Hiltmon

On walkabout in life and technology

Write Timestamps Containing Milliseconds to MongoDB in C++11

It took me several hours today to figure this one out, so I thought I’d write it up lest I forget.

I have a C++11 application that rapidly writes new documents to a MongoDB instance and I need high-resolution timestamps to determine the order things were written.

The problem is that the C++ standard time_t structure reports in seconds, so

builder.appendTimeT("updated_at",
    std::chrono::system_clock::to_time_t(std::chrono::system_clock::now())
);

creates an ISODate without milliseconds in MongoDB.

There are many solutions to be found using Boost::time1, but since my code needs to be dependency-free and pure, I needed a C++11 clean solution.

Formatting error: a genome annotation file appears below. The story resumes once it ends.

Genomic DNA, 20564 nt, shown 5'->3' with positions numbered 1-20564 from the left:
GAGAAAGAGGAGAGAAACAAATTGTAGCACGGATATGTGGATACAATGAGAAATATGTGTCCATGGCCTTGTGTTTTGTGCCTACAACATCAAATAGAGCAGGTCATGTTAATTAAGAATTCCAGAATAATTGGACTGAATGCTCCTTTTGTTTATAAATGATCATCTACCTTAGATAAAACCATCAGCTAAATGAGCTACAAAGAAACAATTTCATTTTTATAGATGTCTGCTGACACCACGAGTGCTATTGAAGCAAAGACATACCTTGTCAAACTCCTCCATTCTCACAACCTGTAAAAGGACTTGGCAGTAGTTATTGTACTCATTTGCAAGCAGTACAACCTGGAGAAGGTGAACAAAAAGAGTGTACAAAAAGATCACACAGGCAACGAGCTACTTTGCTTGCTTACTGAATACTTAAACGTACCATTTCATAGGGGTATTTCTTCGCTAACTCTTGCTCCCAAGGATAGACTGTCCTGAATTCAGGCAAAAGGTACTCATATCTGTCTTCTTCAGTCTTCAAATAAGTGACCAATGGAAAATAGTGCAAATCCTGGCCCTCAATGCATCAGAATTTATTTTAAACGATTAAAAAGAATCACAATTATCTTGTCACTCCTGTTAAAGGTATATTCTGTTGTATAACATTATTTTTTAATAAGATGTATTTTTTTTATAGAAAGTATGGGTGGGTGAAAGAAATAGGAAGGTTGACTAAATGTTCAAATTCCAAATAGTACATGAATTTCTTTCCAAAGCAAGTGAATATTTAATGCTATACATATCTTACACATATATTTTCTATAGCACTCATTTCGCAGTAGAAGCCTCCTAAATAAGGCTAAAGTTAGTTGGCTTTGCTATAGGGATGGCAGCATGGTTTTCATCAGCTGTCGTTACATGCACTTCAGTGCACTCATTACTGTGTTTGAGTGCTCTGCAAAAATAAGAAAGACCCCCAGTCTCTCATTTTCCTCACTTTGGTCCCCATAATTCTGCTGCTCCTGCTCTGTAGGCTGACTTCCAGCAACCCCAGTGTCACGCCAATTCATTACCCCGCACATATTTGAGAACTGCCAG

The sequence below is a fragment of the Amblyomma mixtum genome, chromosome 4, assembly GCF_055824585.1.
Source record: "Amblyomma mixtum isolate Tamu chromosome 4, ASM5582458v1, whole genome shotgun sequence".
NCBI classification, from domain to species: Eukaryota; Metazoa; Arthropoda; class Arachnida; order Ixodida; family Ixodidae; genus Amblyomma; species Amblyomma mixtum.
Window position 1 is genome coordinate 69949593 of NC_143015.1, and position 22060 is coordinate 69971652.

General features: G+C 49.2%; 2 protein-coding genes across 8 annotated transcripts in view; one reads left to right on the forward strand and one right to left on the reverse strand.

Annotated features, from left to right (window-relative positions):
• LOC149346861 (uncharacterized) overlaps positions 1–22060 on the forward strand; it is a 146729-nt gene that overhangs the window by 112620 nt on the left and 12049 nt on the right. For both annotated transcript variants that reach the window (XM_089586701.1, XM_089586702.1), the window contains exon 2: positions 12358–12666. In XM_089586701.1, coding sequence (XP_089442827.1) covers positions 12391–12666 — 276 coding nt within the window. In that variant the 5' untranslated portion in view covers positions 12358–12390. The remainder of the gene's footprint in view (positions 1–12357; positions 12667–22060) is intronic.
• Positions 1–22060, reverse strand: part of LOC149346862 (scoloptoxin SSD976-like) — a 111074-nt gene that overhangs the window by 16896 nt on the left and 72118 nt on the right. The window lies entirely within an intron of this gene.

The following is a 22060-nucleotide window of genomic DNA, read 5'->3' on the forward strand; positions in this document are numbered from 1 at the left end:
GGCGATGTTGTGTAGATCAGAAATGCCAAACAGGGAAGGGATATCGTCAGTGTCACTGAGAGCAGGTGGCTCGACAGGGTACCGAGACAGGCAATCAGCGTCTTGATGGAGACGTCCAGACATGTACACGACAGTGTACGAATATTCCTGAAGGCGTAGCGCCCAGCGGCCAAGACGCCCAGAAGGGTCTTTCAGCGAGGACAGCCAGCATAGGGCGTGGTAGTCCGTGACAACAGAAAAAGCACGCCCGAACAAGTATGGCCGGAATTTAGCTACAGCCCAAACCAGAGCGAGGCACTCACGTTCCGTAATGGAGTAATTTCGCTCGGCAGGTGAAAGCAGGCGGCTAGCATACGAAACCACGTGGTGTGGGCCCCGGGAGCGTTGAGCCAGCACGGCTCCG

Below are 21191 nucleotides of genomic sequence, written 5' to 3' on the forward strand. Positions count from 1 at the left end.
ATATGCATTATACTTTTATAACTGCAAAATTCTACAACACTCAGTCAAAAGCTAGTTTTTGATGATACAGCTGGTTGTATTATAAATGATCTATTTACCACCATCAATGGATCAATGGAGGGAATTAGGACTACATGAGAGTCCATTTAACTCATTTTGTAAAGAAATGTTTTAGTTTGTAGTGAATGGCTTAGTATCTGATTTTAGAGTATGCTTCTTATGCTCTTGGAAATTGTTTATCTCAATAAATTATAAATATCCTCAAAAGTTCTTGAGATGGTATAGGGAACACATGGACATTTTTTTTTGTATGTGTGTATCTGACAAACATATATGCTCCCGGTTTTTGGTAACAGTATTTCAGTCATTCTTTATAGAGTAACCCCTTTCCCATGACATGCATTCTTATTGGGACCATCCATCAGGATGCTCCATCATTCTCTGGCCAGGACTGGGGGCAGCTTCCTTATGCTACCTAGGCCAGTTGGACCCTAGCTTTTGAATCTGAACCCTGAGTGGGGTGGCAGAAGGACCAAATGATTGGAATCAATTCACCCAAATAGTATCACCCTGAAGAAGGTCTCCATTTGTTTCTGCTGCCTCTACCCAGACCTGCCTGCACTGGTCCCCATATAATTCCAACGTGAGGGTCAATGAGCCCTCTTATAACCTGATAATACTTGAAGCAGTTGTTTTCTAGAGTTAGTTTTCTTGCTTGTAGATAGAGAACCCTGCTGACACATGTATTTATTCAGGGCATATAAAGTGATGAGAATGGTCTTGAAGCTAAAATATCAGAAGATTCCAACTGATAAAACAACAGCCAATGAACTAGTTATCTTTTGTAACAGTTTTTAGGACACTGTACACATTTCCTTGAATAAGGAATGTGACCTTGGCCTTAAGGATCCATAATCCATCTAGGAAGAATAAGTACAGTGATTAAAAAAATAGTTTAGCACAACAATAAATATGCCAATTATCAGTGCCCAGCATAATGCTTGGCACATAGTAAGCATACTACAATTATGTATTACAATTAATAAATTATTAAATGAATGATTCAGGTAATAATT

MongoDB helps with its own Date_t class which is really just a long long number of milliseconds since the UNIX Epoch. So if I can generate that, we’d we dancing.

The solution in my utilities namespace, DateTime class is:

namespace utilities {

  struct DateTime {

    ...

    static int64_t millisSinceEpoch()
    {
      std::chrono::system_clock::duration duration{
        std::chrono::system_clock::now().time_since_epoch()
      };
      return std::chrono::duration_cast<std::chrono::milliseconds>(duration).count();
    }

    ...
  }
}  

This function constructs a C++11 duration object containing the number we need in an internal format, and then converts it to milliseconds for use.

The MongoDB c++ code also changes to:

builder.appendDate("updated_at", utilities::DateTime::millisSinceEpoch());

And now we have MongoDB ISODates with milliseconds that work perfectly.

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  1. Yes, I know MongoDB uses Boost, but all I do is link to MongoDB’s precompiled library, so my app remains plausibly independent. And I do not need to deal with matching MongoDB’s boost version with my own.

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